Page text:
Five years ago, when I had our BMW Bavaria‘s radiator re-cored, the radiator shop said a two row core would be enough. I’ve never had any cooling problems.
Instead of replacing the water pump mounted cooling fan, I bought a Flex-a-lite 116 Trimline Fan. It’s a 16″ fan that is 3.5″ deep. The airflow is 2215 CFM (62747.8 LPM) and it draws 11A.
Flex-a-lite says there should be “at very least 1″ from the closest part of the fan to the radiator“. Because I didn’t have that much room, I mounted the fan in front of the radiator, as a pusher.
To switch it on, I mounted a thermostatic switch (61 31 1 364 872 82D) on a bung on the radiator lower hose connection. The other part of the switch was connected to a relay for power.
Because the climate is cool here, the fan rarely switches on. But yesterday when it switched on, I heard a grinding noise. I was hoping a leaf got stuck in it.
I had to pull the radiator to remove the fan. It made a grinding noise when I turned it by hand. I disassembled the motor by removing a couple of Torx screws and a pin retaining the motor shaft to the case. Inside I found a DC motor, not unlike the ones I used in my slot cars, except this one had 4 magnets and 16 poles. I have used Koford quad magnets in my slot cars.
One of the permanent magnets had become unglued from the case. The armature’s poles had distorted slightly from turning against the loose magnet. I used JB Weld to glue the magnet back onto the can and a large screwdriver to straighten out the armature poles.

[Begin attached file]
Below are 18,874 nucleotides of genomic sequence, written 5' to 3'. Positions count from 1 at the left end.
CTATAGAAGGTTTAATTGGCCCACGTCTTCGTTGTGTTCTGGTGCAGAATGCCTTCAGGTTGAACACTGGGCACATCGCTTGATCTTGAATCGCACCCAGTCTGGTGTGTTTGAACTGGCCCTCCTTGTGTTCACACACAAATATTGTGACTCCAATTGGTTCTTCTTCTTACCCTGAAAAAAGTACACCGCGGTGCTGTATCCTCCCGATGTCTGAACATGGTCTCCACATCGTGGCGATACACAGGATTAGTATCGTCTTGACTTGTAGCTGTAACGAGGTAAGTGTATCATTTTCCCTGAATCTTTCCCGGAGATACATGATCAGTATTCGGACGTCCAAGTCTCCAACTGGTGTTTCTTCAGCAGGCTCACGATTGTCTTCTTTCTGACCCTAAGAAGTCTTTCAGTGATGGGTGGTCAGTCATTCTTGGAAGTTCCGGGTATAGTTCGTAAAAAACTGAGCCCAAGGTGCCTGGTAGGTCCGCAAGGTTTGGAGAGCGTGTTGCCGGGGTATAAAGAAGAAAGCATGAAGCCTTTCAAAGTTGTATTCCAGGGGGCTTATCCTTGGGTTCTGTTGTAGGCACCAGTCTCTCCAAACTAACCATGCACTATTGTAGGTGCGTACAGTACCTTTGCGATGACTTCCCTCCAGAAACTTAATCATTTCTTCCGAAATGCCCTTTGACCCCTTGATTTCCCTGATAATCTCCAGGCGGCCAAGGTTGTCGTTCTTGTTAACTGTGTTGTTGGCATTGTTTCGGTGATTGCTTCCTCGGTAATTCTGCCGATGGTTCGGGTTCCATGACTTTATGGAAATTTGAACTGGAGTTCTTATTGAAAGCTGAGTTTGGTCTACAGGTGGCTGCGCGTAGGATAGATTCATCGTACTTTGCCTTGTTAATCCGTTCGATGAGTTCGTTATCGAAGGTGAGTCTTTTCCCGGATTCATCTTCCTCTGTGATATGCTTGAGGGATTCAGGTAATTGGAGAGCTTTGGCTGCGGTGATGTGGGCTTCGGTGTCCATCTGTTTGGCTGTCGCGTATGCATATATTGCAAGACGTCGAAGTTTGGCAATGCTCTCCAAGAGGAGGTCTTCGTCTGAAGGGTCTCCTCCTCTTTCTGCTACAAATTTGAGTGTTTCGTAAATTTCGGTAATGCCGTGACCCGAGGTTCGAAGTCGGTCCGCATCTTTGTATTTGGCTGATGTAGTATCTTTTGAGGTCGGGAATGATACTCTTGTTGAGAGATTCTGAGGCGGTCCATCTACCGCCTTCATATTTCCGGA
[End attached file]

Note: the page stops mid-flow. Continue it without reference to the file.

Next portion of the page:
When I pulled the armature out of the casing, the four brushes and the springs shot out. While wondering how I was going to hold four spring loaded brushes in at once, I noticed two holes at the end of the brush holders. I put a piece of copper wire in each one so I could reseat the armature end bearing and connect the brushes.
After I reassembled and tested the fan, I ordered a new one. I figured $100 USD for a new fan is better insurance for preventing an engine meltdown, even though a 5 year life span for the old motor seems just OK. Maybe when I get the new fan, I’ll put some dielectric grease between the motor covers and the casing to seal it a little better from moisture.
Our BMW Bavaria exhibited the symptoms of a faulty solenoid on the starter. The battery was fully charged and I re-tightened the positive battery cable connection on the solenoid. Turning the key didn’t produce a click out of the starter. After I tapped the solenoid with a breaker bar; the starter cranked and worked normally.
I used the Bosch Vehicle Part Finder, which specified a SR71X Remanufactured Starter. I ordered it from my local NAPA store ($109 USD).